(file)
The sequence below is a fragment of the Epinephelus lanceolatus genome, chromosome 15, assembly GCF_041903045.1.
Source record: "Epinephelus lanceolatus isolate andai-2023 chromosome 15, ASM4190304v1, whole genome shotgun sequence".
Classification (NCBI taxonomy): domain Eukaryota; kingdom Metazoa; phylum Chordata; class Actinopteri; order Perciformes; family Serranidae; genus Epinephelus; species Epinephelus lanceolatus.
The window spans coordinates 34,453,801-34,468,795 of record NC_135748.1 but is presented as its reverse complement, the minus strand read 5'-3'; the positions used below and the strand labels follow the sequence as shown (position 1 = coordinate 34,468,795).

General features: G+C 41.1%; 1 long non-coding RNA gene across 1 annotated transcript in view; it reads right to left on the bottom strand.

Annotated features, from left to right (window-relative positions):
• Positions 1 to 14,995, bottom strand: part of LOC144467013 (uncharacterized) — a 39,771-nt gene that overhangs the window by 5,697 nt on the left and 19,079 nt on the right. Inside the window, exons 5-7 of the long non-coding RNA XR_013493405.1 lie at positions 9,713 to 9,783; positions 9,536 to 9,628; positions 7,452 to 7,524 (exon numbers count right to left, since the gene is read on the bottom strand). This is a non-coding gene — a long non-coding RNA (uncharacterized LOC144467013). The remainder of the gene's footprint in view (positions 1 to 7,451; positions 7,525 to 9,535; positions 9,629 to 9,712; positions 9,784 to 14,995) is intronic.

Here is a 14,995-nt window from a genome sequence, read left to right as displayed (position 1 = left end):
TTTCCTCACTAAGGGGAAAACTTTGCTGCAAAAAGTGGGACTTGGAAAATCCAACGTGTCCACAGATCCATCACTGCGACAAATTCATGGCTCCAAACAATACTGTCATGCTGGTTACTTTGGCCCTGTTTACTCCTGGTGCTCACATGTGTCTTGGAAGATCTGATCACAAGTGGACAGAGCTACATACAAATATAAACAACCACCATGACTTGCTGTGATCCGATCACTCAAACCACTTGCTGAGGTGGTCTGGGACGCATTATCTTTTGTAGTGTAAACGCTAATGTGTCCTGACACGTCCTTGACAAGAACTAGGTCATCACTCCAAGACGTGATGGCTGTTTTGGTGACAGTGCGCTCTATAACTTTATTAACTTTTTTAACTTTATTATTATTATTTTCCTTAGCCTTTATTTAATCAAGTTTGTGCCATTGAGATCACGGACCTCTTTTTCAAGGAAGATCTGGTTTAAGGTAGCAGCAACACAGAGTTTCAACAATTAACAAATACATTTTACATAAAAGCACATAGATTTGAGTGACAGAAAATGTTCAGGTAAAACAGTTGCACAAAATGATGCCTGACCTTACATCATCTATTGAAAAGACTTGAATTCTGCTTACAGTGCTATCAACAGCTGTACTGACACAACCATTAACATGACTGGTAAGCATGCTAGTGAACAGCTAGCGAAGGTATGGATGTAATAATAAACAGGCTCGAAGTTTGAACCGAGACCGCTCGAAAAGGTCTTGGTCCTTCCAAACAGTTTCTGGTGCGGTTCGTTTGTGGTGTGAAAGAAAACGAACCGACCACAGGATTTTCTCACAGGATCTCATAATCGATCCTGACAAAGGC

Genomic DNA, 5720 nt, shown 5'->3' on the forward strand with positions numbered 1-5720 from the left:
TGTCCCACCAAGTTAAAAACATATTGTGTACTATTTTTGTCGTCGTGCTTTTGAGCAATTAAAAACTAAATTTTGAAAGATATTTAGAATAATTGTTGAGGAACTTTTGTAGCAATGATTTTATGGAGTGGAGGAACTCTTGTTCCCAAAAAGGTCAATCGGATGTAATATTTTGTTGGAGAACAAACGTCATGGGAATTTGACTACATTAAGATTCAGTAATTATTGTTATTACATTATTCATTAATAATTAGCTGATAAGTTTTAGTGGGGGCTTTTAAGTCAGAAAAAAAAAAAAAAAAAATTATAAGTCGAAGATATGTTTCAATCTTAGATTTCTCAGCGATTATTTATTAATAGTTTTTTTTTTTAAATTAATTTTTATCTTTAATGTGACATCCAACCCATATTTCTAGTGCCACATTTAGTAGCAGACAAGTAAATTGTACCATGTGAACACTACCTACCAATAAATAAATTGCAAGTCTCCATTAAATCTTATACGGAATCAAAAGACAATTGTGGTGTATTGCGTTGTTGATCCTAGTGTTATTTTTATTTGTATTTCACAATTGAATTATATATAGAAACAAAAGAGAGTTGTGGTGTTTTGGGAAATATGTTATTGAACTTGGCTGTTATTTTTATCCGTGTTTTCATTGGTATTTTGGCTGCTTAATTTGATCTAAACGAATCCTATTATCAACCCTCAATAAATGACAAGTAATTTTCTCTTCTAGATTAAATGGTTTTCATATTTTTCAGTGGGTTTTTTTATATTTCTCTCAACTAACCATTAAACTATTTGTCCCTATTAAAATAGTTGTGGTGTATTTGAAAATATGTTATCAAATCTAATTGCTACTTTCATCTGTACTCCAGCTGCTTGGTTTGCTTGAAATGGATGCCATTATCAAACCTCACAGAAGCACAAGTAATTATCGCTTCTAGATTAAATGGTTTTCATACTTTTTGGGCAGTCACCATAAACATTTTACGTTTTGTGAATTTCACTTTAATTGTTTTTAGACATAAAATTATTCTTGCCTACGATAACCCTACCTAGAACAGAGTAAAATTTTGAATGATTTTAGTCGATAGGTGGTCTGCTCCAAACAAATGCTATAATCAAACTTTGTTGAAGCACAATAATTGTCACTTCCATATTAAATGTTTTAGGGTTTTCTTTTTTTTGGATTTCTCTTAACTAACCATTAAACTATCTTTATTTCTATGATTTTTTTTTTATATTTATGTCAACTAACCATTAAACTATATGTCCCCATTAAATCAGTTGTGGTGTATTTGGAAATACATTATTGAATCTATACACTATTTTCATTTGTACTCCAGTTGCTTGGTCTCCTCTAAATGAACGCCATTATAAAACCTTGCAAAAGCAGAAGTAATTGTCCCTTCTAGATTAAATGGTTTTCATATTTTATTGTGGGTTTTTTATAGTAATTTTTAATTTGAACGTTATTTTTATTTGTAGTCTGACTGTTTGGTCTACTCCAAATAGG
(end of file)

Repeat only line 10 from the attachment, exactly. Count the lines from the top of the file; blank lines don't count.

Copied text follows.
Genomic DNA, 5720 nt, shown 5'->3' on the forward strand with positions numbered 1-5720 from the left: